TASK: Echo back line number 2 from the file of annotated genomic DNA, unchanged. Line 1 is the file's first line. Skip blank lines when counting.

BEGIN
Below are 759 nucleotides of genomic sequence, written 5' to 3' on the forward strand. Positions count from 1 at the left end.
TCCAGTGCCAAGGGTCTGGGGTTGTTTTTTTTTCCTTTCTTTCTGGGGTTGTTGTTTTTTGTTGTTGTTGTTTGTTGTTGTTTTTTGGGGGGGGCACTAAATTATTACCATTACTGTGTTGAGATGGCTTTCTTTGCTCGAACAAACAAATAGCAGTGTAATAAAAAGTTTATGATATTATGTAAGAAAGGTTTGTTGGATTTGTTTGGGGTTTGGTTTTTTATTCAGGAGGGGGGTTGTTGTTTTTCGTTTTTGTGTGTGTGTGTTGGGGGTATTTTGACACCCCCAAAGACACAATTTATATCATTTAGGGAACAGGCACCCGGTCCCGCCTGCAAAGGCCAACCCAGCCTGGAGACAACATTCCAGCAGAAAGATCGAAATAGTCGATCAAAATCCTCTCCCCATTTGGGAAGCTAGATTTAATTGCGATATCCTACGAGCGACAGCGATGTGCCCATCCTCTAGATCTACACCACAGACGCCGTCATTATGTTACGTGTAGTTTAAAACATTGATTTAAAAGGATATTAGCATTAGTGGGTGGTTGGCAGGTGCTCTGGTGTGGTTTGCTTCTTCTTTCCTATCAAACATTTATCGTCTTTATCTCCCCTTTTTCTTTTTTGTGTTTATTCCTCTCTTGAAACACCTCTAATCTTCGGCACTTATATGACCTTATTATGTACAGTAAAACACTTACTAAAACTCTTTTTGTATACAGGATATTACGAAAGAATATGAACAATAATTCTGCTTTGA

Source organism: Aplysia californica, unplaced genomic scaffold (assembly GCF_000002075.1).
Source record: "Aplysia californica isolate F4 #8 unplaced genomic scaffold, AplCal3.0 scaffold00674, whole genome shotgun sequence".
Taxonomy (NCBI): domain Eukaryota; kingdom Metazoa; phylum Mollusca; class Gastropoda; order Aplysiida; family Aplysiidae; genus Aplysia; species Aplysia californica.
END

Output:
TCCAGTGCCAAGGGTCTGGGGTTGTTTTTTTTTCCTTTCTTTCTGGGGTTGTTGTTTTTTGTTGTTGTTGTTTGTTGTTGTTTTTTGGGGGGGGCACTAAATTATTACCATTACTGTGTTGAGATGGCTTTCTTTGCTCGAACAAACAAATAGCAGTGTAATAAAAAGTTTATGATATTATGTAAGAAAGGTTTGTTGGATTTGTTTGGGGTTTGGTTTTTTATTCAGGAGGGGGGTTGTTGTTTTTCGTTTTTGTGTGTGTGTGTTGGGGGTATTTTGACACCCCCAAAGACACAATTTATATCATTTAGGGAACAGGCACCCGGTCCCGCCTGCAAAGGCCAACCCAGCCTGGAGACAACATTCCAGCAGAAAGATCGAAATAGTCGATCAAAATCCTCTCCCCATTTGGGAAGCTAGATTTAATTGCGATATCCTACGAGCGACAGCGATGTGCCCATCCTCTAGATCTACACCACAGACGCCGTCATTATGTTACGTGTAGTTTAAAACATTGATTTAAAAGGATATTAGCATTAGTGGGTGGTTGGCAGGTGCTCTGGTGTGGTTTGCTTCTTCTTTCCTATCAAACATTTATCGTCTTTATCTCCCCTTTTTCTTTTTTGTGTTTATTCCTCTCTTGAAACACCTCTAATCTTCGGCACTTATATGACCTTATTATGTACAGTAAAACACTTACTAAAACTCTTTTTGTATACAGGATATTACGAAAGAATATGAACAATAATTCTGCTTTGA